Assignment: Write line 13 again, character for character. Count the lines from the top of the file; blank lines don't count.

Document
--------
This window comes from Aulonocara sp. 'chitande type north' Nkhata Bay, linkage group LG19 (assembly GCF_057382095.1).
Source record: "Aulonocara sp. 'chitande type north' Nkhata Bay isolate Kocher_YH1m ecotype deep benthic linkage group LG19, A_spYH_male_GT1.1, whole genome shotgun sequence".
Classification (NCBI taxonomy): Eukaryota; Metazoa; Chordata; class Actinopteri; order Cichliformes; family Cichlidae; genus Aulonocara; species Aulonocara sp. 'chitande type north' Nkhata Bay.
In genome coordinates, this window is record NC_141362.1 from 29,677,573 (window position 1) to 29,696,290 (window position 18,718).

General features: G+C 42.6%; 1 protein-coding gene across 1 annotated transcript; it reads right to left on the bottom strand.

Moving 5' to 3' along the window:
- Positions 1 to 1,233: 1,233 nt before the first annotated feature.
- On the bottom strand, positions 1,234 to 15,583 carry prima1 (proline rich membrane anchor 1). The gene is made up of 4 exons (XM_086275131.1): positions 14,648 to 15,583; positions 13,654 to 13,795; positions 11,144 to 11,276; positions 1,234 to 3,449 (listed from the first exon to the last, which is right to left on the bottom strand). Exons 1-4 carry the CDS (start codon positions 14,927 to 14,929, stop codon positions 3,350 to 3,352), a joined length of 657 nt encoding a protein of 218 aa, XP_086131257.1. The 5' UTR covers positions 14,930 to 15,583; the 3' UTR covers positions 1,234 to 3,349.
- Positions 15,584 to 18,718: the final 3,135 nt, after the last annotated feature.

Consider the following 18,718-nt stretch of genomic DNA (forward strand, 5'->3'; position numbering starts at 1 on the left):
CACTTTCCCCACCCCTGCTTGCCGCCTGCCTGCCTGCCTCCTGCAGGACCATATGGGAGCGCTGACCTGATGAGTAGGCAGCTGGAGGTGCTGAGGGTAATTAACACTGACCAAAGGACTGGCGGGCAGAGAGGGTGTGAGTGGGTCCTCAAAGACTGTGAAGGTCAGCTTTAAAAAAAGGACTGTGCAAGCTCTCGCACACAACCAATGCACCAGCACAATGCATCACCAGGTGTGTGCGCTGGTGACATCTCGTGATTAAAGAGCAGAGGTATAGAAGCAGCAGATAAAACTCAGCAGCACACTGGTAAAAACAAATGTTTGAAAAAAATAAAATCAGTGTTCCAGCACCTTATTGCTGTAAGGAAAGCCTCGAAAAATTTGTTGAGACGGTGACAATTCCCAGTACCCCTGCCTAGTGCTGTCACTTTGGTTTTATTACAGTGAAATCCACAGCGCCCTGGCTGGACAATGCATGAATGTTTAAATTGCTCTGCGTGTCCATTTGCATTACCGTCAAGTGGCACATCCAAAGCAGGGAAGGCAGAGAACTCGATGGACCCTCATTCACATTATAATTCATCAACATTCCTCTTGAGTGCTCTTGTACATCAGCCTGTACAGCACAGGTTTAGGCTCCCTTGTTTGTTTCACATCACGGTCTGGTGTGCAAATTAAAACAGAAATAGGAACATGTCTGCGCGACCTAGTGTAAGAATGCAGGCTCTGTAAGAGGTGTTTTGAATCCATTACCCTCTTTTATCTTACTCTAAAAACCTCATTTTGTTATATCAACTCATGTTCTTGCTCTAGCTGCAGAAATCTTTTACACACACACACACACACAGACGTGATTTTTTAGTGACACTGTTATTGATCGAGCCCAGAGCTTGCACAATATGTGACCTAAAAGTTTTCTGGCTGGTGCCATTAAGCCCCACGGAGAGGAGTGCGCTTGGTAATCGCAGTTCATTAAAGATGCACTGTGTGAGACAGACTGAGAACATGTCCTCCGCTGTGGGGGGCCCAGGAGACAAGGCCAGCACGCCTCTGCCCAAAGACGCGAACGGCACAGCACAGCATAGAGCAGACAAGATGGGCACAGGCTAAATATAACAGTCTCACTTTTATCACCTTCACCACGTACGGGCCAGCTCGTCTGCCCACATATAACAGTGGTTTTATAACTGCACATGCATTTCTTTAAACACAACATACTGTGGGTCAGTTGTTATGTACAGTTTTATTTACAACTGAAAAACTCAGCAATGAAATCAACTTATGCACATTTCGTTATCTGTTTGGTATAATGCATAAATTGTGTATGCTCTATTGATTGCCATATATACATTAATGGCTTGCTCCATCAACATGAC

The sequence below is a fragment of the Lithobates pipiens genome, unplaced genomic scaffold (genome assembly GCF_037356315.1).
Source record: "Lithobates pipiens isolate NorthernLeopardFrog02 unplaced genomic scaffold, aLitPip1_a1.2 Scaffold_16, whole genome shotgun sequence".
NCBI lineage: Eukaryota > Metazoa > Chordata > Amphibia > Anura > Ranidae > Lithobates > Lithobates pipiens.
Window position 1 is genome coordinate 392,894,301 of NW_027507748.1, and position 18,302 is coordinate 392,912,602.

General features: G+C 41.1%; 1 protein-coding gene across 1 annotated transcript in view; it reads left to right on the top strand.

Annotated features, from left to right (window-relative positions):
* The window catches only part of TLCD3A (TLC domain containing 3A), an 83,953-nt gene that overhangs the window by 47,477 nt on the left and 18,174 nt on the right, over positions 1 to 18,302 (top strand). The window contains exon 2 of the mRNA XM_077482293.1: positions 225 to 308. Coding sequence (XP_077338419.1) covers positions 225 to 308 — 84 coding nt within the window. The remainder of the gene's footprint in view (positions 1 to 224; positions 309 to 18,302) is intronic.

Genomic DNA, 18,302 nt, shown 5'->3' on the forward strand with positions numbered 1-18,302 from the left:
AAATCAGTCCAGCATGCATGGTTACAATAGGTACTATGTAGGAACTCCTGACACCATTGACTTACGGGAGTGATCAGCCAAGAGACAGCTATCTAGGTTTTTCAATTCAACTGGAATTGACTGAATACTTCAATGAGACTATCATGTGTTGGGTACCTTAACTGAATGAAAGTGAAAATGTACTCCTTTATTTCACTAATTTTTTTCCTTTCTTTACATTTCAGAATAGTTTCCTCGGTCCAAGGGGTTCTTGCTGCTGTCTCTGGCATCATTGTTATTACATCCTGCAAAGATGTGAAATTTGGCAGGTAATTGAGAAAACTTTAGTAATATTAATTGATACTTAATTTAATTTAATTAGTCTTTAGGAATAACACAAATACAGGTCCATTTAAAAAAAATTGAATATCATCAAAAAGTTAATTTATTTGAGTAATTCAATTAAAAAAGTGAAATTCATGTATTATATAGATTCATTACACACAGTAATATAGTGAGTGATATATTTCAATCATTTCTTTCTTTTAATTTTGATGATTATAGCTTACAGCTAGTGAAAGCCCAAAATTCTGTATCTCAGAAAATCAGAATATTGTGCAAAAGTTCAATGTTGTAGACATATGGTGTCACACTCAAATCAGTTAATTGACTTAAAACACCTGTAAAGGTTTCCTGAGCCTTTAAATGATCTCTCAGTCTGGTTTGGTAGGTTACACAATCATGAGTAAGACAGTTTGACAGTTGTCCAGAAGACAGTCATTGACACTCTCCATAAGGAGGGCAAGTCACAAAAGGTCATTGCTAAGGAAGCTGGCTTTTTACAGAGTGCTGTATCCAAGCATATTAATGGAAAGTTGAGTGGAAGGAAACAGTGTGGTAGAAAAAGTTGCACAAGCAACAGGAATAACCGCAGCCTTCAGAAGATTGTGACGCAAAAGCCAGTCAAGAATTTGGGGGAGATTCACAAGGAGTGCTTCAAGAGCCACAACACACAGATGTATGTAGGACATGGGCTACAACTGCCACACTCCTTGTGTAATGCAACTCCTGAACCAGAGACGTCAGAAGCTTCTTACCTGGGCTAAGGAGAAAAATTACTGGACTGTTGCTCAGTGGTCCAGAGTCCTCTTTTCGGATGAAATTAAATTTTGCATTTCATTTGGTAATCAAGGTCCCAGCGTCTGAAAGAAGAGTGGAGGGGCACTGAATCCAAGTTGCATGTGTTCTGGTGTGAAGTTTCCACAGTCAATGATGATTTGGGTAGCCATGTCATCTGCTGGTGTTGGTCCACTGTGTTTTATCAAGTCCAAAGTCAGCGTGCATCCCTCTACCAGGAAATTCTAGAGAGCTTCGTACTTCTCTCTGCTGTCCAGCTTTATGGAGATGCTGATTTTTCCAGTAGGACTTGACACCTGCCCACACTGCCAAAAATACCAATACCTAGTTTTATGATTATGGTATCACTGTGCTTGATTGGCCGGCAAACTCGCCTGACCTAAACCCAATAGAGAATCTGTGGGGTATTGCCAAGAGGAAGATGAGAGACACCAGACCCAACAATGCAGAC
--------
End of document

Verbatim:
Source record: "Lithobates pipiens isolate NorthernLeopardFrog02 unplaced genomic scaffold, aLitPip1_a1.2 Scaffold_16, whole genome shotgun sequence".